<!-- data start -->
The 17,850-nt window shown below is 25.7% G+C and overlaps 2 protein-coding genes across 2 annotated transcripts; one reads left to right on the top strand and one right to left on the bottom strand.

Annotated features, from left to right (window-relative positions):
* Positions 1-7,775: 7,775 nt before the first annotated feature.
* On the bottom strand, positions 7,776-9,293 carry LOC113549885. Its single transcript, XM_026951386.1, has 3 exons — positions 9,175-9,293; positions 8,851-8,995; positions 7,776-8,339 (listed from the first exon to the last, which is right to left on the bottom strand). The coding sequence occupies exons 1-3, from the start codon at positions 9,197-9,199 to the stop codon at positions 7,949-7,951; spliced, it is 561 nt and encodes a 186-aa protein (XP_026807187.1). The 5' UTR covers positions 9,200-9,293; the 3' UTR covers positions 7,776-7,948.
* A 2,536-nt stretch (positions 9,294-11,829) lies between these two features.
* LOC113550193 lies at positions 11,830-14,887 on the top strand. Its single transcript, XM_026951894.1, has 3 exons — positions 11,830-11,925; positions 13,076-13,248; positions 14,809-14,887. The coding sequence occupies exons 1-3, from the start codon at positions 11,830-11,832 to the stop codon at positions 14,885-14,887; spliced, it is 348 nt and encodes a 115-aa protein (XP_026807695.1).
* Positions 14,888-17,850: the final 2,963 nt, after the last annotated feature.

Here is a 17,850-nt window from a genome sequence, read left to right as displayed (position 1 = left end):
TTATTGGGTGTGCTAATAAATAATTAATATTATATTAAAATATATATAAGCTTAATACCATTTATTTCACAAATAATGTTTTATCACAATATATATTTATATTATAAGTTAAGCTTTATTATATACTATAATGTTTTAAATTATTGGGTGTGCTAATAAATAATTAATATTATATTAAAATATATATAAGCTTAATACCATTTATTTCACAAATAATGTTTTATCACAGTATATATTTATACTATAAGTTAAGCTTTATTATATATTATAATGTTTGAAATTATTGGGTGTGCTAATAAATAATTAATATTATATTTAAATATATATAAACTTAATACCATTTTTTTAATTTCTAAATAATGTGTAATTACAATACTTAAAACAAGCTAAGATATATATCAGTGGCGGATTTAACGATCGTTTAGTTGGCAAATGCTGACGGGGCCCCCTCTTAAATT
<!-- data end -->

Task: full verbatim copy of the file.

The 17,850-nt window shown below is 25.7% G+C and overlaps 2 protein-coding genes across 2 annotated transcripts; one reads left to right on the top strand and one right to left on the bottom strand.

Annotated features, from left to right (window-relative positions):
* Positions 1-7,775: 7,775 nt before the first annotated feature.
* On the bottom strand, positions 7,776-9,293 carry LOC113549885. Its single transcript, XM_026951386.1, has 3 exons — positions 9,175-9,293; positions 8,851-8,995; positions 7,776-8,339 (listed from the first exon to the last, which is right to left on the bottom strand). The coding sequence occupies exons 1-3, from the start codon at positions 9,197-9,199 to the stop codon at positions 7,949-7,951; spliced, it is 561 nt and encodes a 186-aa protein (XP_026807187.1). The 5' UTR covers positions 9,200-9,293; the 3' UTR covers positions 7,776-7,948.
* A 2,536-nt stretch (positions 9,294-11,829) lies between these two features.
* LOC113550193 lies at positions 11,830-14,887 on the top strand. Its single transcript, XM_026951894.1, has 3 exons — positions 11,830-11,925; positions 13,076-13,248; positions 14,809-14,887. The coding sequence occupies exons 1-3, from the start codon at positions 11,830-11,832 to the stop codon at positions 14,885-14,887; spliced, it is 348 nt and encodes a 115-aa protein (XP_026807695.1).
* Positions 14,888-17,850: the final 2,963 nt, after the last annotated feature.

Here is a 17,850-nt window from a genome sequence, read left to right as displayed (position 1 = left end):
TTATTGGGTGTGCTAATAAATAATTAATATTATATTAAAATATATATAAGCTTAATACCATTTATTTCACAAATAATGTTTTATCACAATATATATTTATATTATAAGTTAAGCTTTATTATATACTATAATGTTTTAAATTATTGGGTGTGCTAATAAATAATTAATATTATATTAAAATATATATAAGCTTAATACCATTTATTTCACAAATAATGTTTTATCACAGTATATATTTATACTATAAGTTAAGCTTTATTATATATTATAATGTTTGAAATTATTGGGTGTGCTAATAAATAATTAATATTATATTTAAATATATATAAACTTAATACCATTTTTTTAATTTCTAAATAATGTGTAATTACAATACTTAAAACAAGCTAAGATATATATCAGTGGCGGATTTAACGATCGTTTAGTTGGCAAATGCTGACGGGGCCCCCTCTTAAATT